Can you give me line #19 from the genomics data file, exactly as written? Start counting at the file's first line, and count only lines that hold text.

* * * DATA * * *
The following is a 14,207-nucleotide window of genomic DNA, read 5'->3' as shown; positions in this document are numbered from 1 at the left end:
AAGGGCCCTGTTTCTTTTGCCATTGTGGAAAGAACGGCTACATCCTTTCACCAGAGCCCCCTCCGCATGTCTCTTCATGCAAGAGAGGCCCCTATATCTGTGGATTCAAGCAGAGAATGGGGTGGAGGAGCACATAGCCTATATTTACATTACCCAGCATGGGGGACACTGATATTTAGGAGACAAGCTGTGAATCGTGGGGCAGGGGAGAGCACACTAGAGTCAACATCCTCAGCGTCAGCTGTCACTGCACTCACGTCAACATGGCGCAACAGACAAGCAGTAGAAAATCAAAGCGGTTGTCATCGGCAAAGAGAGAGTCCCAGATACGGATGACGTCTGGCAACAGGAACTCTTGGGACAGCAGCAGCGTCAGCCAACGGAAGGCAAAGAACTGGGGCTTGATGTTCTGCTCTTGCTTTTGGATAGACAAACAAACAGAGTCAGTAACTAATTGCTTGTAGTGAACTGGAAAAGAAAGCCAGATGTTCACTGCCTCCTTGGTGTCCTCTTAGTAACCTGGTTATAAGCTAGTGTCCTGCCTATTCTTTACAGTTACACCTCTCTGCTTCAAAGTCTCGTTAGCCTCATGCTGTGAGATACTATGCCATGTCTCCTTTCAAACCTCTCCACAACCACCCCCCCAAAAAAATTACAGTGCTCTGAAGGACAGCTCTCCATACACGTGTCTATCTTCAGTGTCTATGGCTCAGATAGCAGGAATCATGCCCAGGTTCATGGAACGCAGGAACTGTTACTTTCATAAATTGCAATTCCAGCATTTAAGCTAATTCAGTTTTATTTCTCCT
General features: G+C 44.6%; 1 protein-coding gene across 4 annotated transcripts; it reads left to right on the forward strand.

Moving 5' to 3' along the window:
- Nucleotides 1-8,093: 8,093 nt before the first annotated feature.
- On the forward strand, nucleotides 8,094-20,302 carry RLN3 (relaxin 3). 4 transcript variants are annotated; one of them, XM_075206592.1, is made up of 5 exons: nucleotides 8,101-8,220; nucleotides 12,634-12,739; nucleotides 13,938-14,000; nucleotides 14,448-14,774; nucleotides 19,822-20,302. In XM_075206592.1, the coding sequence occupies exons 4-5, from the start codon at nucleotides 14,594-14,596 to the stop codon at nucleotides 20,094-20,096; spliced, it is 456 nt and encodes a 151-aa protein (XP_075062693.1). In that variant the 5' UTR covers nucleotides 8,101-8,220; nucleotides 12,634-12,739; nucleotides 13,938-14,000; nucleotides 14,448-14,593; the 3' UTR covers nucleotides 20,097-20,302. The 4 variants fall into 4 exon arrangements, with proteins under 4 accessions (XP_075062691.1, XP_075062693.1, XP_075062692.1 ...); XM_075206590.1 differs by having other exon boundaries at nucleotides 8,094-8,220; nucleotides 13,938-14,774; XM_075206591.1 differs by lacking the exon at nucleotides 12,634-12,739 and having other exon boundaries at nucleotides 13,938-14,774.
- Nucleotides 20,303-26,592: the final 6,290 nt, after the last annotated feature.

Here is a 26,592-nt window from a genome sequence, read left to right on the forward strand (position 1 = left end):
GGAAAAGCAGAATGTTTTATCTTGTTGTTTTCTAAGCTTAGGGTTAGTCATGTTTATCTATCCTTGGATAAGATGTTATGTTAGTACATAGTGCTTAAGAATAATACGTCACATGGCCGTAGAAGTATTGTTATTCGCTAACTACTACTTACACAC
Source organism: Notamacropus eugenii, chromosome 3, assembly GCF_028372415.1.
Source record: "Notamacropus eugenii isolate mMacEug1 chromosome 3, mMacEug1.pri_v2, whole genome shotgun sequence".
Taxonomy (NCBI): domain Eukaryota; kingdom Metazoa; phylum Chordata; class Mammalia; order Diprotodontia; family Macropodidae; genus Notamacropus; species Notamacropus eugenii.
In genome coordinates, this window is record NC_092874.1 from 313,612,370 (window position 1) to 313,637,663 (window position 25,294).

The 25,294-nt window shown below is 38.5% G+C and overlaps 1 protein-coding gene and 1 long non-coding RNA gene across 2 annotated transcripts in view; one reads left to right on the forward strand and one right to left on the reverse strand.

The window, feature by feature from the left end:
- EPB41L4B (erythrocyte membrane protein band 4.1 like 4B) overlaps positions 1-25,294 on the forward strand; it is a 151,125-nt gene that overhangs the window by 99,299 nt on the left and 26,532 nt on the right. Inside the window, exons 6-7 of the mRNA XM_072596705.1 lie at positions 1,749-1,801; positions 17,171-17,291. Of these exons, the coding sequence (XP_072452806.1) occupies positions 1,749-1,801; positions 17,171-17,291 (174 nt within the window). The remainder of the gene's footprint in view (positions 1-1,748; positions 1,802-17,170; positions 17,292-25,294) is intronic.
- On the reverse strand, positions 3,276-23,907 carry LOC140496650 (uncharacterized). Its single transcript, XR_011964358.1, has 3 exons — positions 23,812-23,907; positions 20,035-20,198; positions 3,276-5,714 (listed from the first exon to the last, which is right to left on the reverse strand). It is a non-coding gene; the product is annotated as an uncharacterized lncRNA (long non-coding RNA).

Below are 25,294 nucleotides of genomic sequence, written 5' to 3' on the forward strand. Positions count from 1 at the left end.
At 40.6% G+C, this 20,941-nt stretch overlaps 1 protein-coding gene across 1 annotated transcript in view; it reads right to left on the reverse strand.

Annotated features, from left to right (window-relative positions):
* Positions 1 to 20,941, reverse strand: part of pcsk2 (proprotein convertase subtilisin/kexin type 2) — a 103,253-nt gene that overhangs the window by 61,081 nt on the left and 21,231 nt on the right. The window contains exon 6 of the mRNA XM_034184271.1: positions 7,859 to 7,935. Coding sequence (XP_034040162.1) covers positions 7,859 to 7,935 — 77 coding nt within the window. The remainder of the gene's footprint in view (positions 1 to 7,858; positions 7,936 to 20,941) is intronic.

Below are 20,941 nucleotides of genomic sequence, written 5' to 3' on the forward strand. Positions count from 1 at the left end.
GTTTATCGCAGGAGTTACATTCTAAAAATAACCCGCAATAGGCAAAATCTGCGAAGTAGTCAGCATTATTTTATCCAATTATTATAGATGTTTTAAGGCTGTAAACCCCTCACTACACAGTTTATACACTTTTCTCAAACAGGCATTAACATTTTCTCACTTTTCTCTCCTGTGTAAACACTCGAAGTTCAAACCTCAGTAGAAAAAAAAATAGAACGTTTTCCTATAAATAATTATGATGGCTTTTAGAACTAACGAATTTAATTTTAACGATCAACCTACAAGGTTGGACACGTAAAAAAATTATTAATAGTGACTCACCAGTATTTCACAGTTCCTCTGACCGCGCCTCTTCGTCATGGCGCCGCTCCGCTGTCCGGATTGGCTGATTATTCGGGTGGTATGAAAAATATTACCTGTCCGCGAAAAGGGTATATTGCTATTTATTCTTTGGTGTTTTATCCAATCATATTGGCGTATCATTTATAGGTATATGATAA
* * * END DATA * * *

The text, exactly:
At 40.6% G+C, this 20,941-nt stretch overlaps 1 protein-coding gene across 1 annotated transcript in view; it reads right to left on the reverse strand.